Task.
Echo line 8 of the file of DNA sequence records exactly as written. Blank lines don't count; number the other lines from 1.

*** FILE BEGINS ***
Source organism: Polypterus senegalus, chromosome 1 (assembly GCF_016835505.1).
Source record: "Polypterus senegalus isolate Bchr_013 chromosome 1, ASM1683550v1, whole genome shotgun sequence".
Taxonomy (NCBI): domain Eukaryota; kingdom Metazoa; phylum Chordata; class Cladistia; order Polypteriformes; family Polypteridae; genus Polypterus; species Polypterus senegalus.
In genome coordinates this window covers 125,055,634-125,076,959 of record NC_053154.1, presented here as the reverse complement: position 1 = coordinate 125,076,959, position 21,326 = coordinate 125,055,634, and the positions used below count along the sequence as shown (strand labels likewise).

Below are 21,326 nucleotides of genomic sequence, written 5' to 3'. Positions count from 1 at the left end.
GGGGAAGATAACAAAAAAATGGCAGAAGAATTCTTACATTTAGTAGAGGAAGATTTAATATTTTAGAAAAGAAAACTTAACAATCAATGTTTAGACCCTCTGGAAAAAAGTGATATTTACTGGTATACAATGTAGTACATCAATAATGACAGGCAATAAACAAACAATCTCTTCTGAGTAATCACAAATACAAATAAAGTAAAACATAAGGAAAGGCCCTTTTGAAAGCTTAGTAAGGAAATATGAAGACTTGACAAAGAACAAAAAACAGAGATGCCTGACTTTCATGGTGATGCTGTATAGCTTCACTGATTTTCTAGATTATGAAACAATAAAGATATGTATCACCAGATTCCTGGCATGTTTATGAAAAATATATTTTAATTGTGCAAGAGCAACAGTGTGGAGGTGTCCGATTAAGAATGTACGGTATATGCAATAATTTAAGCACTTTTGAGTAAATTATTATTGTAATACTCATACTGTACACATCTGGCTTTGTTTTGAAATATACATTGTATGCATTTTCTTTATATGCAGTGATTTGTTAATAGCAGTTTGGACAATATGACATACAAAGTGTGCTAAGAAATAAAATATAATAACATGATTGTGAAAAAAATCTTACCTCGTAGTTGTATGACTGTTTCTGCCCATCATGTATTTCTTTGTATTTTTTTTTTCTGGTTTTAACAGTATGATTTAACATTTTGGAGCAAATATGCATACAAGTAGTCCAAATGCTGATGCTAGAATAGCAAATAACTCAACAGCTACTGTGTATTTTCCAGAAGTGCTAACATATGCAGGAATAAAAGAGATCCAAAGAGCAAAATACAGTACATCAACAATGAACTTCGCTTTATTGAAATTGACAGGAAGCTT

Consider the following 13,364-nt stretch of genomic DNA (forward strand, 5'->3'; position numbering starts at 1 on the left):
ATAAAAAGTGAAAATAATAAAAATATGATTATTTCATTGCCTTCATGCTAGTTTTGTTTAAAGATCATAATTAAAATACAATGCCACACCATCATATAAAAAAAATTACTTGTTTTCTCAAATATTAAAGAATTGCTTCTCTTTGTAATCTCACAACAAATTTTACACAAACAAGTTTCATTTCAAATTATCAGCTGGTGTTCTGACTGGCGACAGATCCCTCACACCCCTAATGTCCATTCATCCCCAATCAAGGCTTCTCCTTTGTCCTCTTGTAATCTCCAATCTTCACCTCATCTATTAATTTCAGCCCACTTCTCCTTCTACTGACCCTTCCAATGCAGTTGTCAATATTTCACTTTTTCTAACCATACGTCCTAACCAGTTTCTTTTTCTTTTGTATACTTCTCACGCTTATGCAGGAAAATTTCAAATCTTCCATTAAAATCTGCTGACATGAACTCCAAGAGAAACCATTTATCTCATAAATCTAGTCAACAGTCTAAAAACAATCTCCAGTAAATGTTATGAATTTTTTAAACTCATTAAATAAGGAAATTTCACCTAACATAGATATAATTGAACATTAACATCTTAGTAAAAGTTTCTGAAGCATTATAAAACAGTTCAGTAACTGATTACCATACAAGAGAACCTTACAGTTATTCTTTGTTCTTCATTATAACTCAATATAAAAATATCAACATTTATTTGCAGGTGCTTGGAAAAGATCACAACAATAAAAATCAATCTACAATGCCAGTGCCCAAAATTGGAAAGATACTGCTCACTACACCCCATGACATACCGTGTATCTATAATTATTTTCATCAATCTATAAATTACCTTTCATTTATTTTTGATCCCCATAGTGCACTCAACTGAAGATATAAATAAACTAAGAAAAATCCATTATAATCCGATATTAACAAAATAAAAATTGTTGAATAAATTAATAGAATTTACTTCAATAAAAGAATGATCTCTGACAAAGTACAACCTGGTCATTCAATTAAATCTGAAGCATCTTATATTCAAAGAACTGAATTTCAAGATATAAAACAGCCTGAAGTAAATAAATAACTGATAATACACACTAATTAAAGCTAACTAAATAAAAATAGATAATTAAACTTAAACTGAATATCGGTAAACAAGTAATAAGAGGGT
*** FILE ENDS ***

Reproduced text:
ATAAAAAGTGAAAATAATAAAAATATGATTATTTCATTGCCTTCATGCTAGTTTTGTTTAAAGATCATAATTAAAATACAATGCCACACCATCATATAAAAAAAATTACTTGTTTTCTCAAATATTAAAGAATTGCTTCTCTTTGTAATCTCACAACAAATTTTACACAAACAAGTTTCATTTCAAATTATCAGCTGGTGTTCTGACTGGCGACAGATCCCTCACACCCCTAATGTCCATTCATCCCCAATCAAGGCTTCTCCTTTGTCCTCTTGTAATCTCCAATCTTCACCTCATCTATTAATTTCAGCCCACTTCTCCTTCTACTGACCCTTCCAATGCAGTTGTCAATATTTCACTTTTTCTAACCATACGTCCTAACCAGTTTCTTTTTCTTTTGTATACTTCTCACGCTTATGCAGGAAAATTTCAAATCTTCCATTAAAATCTGCTGACATGAACTCCAAGAGAAACCATTTATCTCATAAATCTAGTCAACAGTCTAAAAACAATCTCCAGTAAATGTTATGAATTTTTTAAACTCATTAAATAAGGAAATTTCACCTAACATAGATATAATTGAACATTAACATCTTAGTAAAAGTTTCTGAAGCATTATAAAACAGTTCAGTAACTGATTACCATACAAGAGAACCTTACAGTTATTCTTTGTTCTTCATTATAACTCAATATAAAAATATCAACATTTATTTGCAGGTGCTTGGAAAAGATCACAACAATAAAAATCAATCTACAATGCCAGTGCCCAAAATTGGAAAGATACTGCTCACTACACCCCATGACATACCGTGTATCTATAATTATTTTCATCAATCTATAAATTACCTTTCATTTATTTTTGATCCCCATAGTGCACTCAACTGAAGATATAAATAAACTAAGAAAAATCCATTATAATCCGATATTAACAAAATAAAAATTGTTGAATAAATTAATAGAATTTACTTCAATAAAAGAATGATCTCTGACAAAGTACAACCTGGTCATTCAATTAAATCTGAAGCATCTTATATTCAAAGAACTGAATTTCAAGATATAAAACAGCCTGAAGTAAATAAATAACTGATAATACACACTAATTAAAGCTAACTAAATAAAAATAGATAATTAAACTTAAACTGAATATCGGTAAACAAGTAATAAGAGGGT